Like the Western Cape, Mpumalanga has its own iconic road trip: the Panorama Route. The name is a dead giveaway to what you can expect. Much of the route, which runs in a loop from Lydenburg to Ohrigstad, follows the sharp descent from the Great Escarpment to the Lowveld.

The area is famous for its beautiful viewpoints, including God’s Window, Pinnacle Rock, and the Three Rondawels. These spots offer the most breathtaking views of the Blyde River Canyon.

Unlike the Grand Canyon and the Fish River Canyon, the Blyde River Canyon is lush and green, fed by the massive Blyde River Dam. Local tour operators offer boat tours and kayaking adventures on the dam, giving you a completely different perspective.

However, many people come to the Panorama Route to see its waterfalls, including:

  • Berlin Falls (80 m tall)
  • Lisbon Falls (94 m tall)
  • Mac-Mac Falls (70 m tall)
  • Bridal Veil Falls (70 m tall)
  • Lone Creek Falls (70 m tall)

All are incredible in their own right, and they’re not the only ones in the area. In fact, thanks to the many rivers along the Panorama Route, you can find cascades virtually everywhere you look. Upstream from Mac-Mac Falls, for example, you can braai and swim among smaller waterfalls at Mac-Mac Pools.

The Panorama Route has its fair share of thrills, too. In Graskop, the Graskop Gorge Lift Co operates a 120 m long zipline, a lift that descends 51 m into an indigenous forest, and the Big Swing: a 70 m freefall into the gorge.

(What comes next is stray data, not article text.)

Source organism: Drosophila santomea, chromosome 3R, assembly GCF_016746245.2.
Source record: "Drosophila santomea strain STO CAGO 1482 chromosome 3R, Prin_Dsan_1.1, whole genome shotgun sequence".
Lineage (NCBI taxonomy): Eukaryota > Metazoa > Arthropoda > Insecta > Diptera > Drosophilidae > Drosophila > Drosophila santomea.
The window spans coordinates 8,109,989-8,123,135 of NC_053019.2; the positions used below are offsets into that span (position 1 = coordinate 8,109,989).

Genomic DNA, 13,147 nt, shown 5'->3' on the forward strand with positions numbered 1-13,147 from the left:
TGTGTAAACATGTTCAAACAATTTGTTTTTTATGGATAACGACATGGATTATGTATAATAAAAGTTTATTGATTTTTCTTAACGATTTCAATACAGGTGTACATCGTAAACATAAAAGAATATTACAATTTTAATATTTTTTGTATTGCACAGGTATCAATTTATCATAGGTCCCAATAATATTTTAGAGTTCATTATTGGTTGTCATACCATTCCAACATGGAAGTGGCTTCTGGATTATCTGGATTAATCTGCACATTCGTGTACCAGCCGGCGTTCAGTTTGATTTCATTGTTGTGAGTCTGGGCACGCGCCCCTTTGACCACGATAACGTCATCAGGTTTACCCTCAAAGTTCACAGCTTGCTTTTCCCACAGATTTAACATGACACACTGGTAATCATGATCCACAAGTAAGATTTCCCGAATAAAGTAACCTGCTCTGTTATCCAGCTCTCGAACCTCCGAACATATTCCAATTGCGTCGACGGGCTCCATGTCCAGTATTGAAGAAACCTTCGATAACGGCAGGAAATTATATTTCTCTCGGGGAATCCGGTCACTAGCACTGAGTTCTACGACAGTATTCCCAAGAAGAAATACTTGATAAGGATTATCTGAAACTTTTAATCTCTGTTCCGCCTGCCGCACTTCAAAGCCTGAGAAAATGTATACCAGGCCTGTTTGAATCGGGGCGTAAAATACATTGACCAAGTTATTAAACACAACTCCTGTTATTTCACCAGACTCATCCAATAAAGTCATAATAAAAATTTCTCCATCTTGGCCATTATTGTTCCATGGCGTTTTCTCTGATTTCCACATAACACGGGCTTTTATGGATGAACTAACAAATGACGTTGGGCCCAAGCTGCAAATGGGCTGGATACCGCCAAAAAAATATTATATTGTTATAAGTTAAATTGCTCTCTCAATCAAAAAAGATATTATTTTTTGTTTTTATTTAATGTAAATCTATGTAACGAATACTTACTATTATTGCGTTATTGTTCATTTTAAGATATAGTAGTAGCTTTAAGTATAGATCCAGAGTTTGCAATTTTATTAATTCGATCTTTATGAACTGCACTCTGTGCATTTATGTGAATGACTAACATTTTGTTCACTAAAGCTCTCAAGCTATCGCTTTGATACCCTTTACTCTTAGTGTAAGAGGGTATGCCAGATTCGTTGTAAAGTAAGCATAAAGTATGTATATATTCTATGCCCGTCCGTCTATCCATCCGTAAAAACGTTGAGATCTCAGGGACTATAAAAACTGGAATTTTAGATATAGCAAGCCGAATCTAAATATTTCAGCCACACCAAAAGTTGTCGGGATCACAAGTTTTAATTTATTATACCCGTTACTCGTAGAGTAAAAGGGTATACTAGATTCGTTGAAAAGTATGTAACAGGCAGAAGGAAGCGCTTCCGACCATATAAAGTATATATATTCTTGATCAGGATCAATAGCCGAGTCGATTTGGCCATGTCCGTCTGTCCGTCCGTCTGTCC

Every South African should try to see the Panorama Route at least once. If you’re keen, check out this four day road trip through Mpumalanga and Limpopo.

West Coast Road Trip

An eland crosses the road in West Coast National Park during a road trip.

An eland crosses the road in West Coast National Park

South Africa’s West Coast is criminally underrated. That’s why West Coast Way developed six overlapping themed routes, each appealing to a different type of traveller:

  • The Culture Route
  • The Tractor Route
  • The Foodie Route
  • The Berg Route
  • The Wild Route

Each segment offers a unique perspective on the area, but they also merge seamlessly. That’s why you should dedicate at least a week to fully experience the West Coast’s offerings.